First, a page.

When I started, I was also writing a column for an LGBT paper in Louisville I saw blogging as a real-time way to talk about the issues of the day since my column was kind of a monthly thing, and I had to turn the column in before they actually printed it. You have to figure out, you know, topics that by the time that a person may actually pick up the paper and read it were still timely and on topic. So, blogging was a way to talk about the developments in the community in a real-time way.
Then the blog became more important than the newspaper column. The newspaper column was yanked from me because one of the advertisers got pissed off about a column I wrote.
The fact that I have control over the blog became very important — and what I wanted to write, especially since some of the stuff that I write about race, and the LGBT community, and calling the TERFs out every chance I got, calling out media for the disrespect that they were heaping on trans folks who were being murdered. Also, the indifference in the black community to what was going on, and the silence of many.
I’ve been an equal opportunity offender. Let’s say I pissed everybody off on one level or another. And that tells me that I was doing my job as a writer. I’ve also been able to document the history of our community as it’s going on, because now I can kind of look back and go through different essays, like when we got yanked out of the federal Employment Non-Discrimination Act and you can see in my posts the anger I was riding with at the time, like a lot of us were at the time that was happening and I say, yeah, I was pissed then and justifiably so.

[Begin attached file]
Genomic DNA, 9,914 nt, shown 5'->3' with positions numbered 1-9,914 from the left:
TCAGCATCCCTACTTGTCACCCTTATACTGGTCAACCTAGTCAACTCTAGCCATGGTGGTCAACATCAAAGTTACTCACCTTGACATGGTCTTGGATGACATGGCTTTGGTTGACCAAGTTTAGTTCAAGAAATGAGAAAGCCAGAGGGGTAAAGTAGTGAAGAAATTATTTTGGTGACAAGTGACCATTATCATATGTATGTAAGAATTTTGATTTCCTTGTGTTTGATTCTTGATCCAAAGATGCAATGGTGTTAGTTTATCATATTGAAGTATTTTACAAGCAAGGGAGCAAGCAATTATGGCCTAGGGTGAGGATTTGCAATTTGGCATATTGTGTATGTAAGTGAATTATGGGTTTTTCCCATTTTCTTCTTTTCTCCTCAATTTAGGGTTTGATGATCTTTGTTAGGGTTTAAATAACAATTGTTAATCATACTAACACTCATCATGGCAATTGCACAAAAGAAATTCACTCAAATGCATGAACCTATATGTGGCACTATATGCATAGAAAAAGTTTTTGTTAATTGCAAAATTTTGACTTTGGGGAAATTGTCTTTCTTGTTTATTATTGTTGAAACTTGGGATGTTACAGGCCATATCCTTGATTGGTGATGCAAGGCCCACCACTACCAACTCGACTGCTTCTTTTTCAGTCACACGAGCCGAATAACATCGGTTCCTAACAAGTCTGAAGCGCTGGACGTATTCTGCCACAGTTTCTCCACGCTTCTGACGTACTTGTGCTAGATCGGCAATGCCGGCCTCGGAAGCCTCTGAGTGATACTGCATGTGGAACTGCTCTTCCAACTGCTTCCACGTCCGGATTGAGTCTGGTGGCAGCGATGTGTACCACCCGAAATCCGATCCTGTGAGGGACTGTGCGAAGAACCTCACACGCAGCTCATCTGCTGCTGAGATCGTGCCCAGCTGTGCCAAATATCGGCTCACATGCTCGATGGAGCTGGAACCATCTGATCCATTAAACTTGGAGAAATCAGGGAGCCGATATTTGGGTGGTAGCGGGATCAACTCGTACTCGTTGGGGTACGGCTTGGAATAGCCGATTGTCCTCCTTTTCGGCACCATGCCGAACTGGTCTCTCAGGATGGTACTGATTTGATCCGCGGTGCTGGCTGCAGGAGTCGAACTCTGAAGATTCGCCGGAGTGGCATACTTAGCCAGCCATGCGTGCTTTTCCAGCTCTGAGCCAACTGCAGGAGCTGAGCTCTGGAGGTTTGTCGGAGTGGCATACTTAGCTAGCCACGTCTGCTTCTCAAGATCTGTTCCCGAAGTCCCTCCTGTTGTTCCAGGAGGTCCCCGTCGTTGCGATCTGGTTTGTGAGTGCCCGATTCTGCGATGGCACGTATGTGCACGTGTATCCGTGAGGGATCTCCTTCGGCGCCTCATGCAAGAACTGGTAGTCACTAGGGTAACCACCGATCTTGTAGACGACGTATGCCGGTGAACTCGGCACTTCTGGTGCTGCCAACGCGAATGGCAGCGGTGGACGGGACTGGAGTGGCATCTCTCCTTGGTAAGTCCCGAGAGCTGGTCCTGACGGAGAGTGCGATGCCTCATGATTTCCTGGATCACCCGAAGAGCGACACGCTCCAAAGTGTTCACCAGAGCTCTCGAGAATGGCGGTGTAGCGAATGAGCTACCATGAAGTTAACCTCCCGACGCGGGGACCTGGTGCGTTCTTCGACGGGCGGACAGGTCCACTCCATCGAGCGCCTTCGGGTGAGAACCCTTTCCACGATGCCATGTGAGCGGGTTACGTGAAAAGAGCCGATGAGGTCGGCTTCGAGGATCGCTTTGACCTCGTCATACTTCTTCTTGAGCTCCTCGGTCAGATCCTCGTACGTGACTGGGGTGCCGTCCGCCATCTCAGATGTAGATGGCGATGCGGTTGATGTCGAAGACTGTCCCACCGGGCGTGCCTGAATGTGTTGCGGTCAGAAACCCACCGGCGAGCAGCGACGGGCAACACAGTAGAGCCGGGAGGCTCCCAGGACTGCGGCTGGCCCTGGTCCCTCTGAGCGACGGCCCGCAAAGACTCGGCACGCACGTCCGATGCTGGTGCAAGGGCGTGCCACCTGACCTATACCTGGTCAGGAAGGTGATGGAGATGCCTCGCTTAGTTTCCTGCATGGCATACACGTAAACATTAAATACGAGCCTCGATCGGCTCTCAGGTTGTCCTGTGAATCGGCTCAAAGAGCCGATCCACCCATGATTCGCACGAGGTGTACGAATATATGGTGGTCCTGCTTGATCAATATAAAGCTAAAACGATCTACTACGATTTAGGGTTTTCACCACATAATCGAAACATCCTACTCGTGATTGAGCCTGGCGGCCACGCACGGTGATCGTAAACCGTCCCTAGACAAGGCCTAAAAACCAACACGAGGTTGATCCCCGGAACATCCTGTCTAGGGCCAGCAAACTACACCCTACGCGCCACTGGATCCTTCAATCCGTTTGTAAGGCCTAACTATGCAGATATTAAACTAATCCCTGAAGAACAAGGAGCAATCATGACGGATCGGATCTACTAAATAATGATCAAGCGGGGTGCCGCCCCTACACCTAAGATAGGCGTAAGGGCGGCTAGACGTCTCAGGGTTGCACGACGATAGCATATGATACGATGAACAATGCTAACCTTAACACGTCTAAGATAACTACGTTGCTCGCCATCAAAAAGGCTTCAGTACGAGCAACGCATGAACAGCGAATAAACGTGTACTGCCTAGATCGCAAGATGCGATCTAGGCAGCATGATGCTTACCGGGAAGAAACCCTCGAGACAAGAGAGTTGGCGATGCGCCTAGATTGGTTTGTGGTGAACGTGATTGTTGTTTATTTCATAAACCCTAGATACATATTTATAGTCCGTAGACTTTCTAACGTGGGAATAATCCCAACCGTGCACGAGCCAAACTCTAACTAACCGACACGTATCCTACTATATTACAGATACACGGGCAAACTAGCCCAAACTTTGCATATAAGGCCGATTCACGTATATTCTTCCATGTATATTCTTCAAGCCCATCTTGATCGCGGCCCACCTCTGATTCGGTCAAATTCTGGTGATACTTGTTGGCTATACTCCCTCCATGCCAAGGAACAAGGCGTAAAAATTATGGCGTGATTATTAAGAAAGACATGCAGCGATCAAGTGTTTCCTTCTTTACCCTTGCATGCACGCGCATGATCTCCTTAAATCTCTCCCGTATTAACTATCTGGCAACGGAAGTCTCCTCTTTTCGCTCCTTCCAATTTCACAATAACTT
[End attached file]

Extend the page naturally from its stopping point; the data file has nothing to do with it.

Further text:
I was also documenting a lot of the firsts in our community. Writing about my pride in seeing the first black president elected in this country, and going back and reading those posts and smiling, especially in light of the idiot we have an office right now. Yeah. We were a much different country.
Transgender Awareness Week is upon us, so I feel I should ask: what do you feel people should be more aware of when it comes to transgender people?
Especially from the black trans end, I’m a little tired that while the murders definitely need to be focused on, far too often when it comes to discussing black trans folks, we get more coverage when we’re dead then we actually do for doing positive things when we’re very much alive.
Like, for example, you know, having Andrea Jenkins and Felipe Cunningham, both sitting on the Minneapolis city council, you know, at the same time representing their different districts, or Andrea Yearwood one of the young black trans high schoolers who is a track champion, and the push back we’re getting on that.